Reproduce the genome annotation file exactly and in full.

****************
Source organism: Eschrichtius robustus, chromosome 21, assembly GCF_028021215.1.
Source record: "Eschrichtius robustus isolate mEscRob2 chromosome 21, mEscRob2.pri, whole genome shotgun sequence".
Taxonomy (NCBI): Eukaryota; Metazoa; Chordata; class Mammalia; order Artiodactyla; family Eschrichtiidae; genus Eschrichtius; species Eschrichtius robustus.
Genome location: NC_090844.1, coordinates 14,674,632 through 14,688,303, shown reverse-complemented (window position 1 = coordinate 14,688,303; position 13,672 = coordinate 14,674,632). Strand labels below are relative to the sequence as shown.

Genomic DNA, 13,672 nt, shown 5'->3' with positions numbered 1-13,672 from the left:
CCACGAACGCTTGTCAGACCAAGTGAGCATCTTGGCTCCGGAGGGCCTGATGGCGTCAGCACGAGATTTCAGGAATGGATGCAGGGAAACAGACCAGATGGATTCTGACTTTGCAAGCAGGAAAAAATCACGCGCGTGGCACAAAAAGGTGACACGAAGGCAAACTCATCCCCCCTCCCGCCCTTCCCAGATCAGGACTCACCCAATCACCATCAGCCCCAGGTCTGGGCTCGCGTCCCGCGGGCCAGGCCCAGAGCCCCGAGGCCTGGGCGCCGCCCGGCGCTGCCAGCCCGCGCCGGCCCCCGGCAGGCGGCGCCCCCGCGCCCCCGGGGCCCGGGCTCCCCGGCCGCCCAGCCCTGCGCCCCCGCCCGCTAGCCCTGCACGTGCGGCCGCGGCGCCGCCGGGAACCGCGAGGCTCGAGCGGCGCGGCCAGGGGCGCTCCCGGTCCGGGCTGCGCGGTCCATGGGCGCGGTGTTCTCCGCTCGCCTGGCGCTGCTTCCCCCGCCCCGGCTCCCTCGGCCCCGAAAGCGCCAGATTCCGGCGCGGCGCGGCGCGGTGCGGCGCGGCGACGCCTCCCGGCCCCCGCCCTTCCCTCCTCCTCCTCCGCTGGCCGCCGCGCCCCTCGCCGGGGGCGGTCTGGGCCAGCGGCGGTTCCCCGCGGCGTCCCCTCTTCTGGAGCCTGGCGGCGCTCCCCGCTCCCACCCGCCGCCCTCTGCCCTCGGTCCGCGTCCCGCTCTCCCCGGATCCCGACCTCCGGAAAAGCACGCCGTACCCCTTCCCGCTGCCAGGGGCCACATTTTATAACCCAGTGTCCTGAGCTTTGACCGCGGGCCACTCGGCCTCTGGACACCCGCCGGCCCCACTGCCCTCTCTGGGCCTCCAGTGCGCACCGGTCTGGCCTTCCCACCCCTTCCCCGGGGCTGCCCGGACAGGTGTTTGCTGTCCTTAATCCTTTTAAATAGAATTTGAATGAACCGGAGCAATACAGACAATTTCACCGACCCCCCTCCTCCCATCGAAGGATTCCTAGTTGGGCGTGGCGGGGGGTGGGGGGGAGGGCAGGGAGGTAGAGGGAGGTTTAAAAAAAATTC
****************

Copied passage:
Source organism: Eschrichtius robustus, chromosome 21, assembly GCF_028021215.1.
Source record: "Eschrichtius robustus isolate mEscRob2 chromosome 21, mEscRob2.pri, whole genome shotgun sequence".
Taxonomy (NCBI): Eukaryota; Metazoa; Chordata; class Mammalia; order Artiodactyla; family Eschrichtiidae; genus Eschrichtius; species Eschrichtius robustus.
Genome location: NC_090844.1, coordinates 14,674,632 through 14,688,303, shown reverse-complemented (window position 1 = coordinate 14,688,303; position 13,672 = coordinate 14,674,632). Strand labels below are relative to the sequence as shown.

Genomic DNA, 13,672 nt, shown 5'->3' with positions numbered 1-13,672 from the left:
CCACGAACGCTTGTCAGACCAAGTGAGCATCTTGGCTCCGGAGGGCCTGATGGCGTCAGCACGAGATTTCAGGAATGGATGCAGGGAAACAGACCAGATGGATTCTGACTTTGCAAGCAGGAAAAAATCACGCGCGTGGCACAAAAAGGTGACACGAAGGCAAACTCATCCCCCCTCCCGCCCTTCCCAGATCAGGACTCACCCAATCACCATCAGCCCCAGGTCTGGGCTCGCGTCCCGCGGGCCAGGCCCAGAGCCCCGAGGCCTGGGCGCCGCCCGGCGCTGCCAGCCCGCGCCGGCCCCCGGCAGGCGGCGCCCCCGCGCCCCCGGGGCCCGGGCTCCCCGGCCGCCCAGCCCTGCGCCCCCGCCCGCTAGCCCTGCACGTGCGGCCGCGGCGCCGCCGGGAACCGCGAGGCTCGAGCGGCGCGGCCAGGGGCGCTCCCGGTCCGGGCTGCGCGGTCCATGGGCGCGGTGTTCTCCGCTCGCCTGGCGCTGCTTCCCCCGCCCCGGCTCCCTCGGCCCCGAAAGCGCCAGATTCCGGCGCGGCGCGGCGCGGTGCGGCGCGGCGACGCCTCCCGGCCCCCGCCCTTCCCTCCTCCTCCTCCGCTGGCCGCCGCGCCCCTCGCCGGGGGCGGTCTGGGCCAGCGGCGGTTCCCCGCGGCGTCCCCTCTTCTGGAGCCTGGCGGCGCTCCCCGCTCCCACCCGCCGCCCTCTGCCCTCGGTCCGCGTCCCGCTCTCCCCGGATCCCGACCTCCGGAAAAGCACGCCGTACCCCTTCCCGCTGCCAGGGGCCACATTTTATAACCCAGTGTCCTGAGCTTTGACCGCGGGCCACTCGGCCTCTGGACACCCGCCGGCCCCACTGCCCTCTCTGGGCCTCCAGTGCGCACCGGTCTGGCCTTCCCACCCCTTCCCCGGGGCTGCCCGGACAGGTGTTTGCTGTCCTTAATCCTTTTAAATAGAATTTGAATGAACCGGAGCAATACAGACAATTTCACCGACCCCCCTCCTCCCATCGAAGGATTCCTAGTTGGGCGTGGCGGGGGGTGGGGGGGAGGGCAGGGAGGTAGAGGGAGGTTTAAAAAAAATTC